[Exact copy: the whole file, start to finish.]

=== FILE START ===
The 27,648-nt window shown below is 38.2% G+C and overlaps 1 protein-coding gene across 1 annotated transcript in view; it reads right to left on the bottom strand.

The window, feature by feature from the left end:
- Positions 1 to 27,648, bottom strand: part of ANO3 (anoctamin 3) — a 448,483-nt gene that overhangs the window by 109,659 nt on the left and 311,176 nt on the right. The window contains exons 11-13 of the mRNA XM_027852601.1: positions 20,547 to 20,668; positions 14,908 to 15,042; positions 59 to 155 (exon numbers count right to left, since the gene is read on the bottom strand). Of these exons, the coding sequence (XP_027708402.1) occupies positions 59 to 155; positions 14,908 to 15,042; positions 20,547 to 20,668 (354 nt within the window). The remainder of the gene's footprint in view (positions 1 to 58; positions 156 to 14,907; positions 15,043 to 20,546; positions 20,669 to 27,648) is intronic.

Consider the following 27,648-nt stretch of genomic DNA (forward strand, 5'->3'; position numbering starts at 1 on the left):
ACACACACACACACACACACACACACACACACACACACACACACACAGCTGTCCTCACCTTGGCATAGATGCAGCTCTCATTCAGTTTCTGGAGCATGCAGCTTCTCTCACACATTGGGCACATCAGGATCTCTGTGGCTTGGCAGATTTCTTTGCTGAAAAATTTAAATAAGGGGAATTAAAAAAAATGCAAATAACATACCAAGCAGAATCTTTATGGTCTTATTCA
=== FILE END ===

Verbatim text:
The 27,648-nt window shown below is 38.2% G+C and overlaps 1 protein-coding gene across 1 annotated transcript in view; it reads right to left on the bottom strand.

The window, feature by feature from the left end:
- Positions 1 to 27,648, bottom strand: part of ANO3 (anoctamin 3) — a 448,483-nt gene that overhangs the window by 109,659 nt on the left and 311,176 nt on the right. The window contains exons 11-13 of the mRNA XM_027852601.1: positions 20,547 to 20,668; positions 14,908 to 15,042; positions 59 to 155 (exon numbers count right to left, since the gene is read on the bottom strand). Of these exons, the coding sequence (XP_027708402.1) occupies positions 59 to 155; positions 14,908 to 15,042; positions 20,547 to 20,668 (354 nt within the window). The remainder of the gene's footprint in view (positions 1 to 58; positions 156 to 14,907; positions 15,043 to 20,546; positions 20,669 to 27,648) is intronic.

Consider the following 27,648-nt stretch of genomic DNA (forward strand, 5'->3'; position numbering starts at 1 on the left):
ACACACACACACACACACACACACACACACACACACACACACACACAGCTGTCCTCACCTTGGCATAGATGCAGCTCTCATTCAGTTTCTGGAGCATGCAGCTTCTCTCACACATTGGGCACATCAGGATCTCTGTGGCTTGGCAGATTTCTTTGCTGAAAAATTTAAATAAGGGGAATTAAAAAAAATGCAAATAACATACCAAGCAGAATCTTTATGGTCTTATTCA